“So now that Danny has effectively destroyed snowboarding,” I said, “are you going to dismantle the snowboard division at DC?”
“That’s just such a broad statement,” Ken said.
“It’s a simple question, Ken,” I said falling into Will Ferrell’s Harry Caray voice. “Are you or are you not going to dismantle the snowboard division at DC?”
“You sound so much like my attorney,” he said. “No, we’re not. Because what Danny’s done was he was just tired of the way skateboarding was and he wanted to go somewhere else with it. He did things on a skateboard that you can’t do on a snowboard and he did it at the dimensions that snowboarders jump at. As far as dismantling snowboarding, maybe he made snowboarding look a little easier than it was before.”
Because I love the Mega Ramp stuff so much, I worry that it might be exploited in some way or just get so hyped up that it ends up looking stupid. I asked Ken if they were worried about that as well and what’s in the future for Danny and the Mega Ramp.
“It’s up to Danny,” he said. “We’re there to help him and support and be a part of whatever he’s doing. Really, it’s Danny’s baby and I support him in whatever he wants to do with it. If he wants to do a giant tour with it, or take it on Letterman, or do nothing with it, it’s really up to him.”
We talked for awhile more until I felt there was an appropriate moment in the conversation to ask Ken for my favor. “I’ve been trying to get money from you for a long time,” I said, “but I’ve never been able to.” He nodded. “Why won’t you give me any money, Ken?” I asked.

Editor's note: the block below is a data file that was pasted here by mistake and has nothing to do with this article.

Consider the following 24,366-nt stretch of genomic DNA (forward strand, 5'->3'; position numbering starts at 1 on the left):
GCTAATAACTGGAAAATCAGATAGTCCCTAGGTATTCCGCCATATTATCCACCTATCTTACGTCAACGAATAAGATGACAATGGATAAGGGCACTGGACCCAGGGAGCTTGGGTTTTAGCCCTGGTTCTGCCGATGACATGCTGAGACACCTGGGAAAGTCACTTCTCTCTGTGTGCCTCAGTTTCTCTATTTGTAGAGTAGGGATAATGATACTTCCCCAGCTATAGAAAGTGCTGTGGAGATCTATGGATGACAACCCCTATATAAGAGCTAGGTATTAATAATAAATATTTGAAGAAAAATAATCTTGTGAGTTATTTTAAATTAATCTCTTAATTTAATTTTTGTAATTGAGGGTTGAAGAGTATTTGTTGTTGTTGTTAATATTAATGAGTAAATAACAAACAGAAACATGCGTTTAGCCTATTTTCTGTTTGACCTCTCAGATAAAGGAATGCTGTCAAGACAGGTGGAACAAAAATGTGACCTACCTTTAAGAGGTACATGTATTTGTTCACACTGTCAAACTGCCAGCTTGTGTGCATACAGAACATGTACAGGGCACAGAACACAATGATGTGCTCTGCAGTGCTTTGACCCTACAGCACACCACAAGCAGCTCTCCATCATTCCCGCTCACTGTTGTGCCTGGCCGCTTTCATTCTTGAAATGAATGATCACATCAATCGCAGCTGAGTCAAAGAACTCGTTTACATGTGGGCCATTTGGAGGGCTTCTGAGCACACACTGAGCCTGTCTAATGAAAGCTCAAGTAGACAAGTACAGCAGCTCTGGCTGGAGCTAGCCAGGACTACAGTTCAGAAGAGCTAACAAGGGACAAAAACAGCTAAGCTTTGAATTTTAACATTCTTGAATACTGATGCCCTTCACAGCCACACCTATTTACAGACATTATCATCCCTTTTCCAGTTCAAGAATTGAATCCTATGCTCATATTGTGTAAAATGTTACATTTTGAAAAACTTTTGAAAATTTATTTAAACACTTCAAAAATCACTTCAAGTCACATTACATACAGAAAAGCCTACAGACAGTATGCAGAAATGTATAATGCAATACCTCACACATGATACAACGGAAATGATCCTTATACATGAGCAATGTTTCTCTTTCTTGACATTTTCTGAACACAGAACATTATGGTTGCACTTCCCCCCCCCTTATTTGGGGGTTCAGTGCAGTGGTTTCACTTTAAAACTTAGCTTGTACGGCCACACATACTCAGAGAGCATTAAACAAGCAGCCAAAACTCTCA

“I’d rather give money to charity than give money to you, Dave,” he said, laughing. Bastard.
So I told him the story about the Dyrdek script and how he strung me along for months and then right when he cut me off, he sent me a picture of his fucking Bentley. I was guilt-tripping him. “Ken?” I asked, “why did you do that?”
He pretended he didn’t remember and acted like this was all a joke. “That’s really funny,” he said. “I don’t know.”
“Do you remember my response?” I asked. He didn’t. “I said, ‘Can you hook me up with a monogrammed floor mat?’”
“I don’t remember that one.”
“I don’t care if you remember it or not,” I said, losing my patience. “Can I have a monogrammed floor mat?”
“I don’t have any,” he said flatly.
“Alright,” I said. “I’m done with you. Would you like to give any shout outs to your sponsors, or anything?” I asked sarcastically.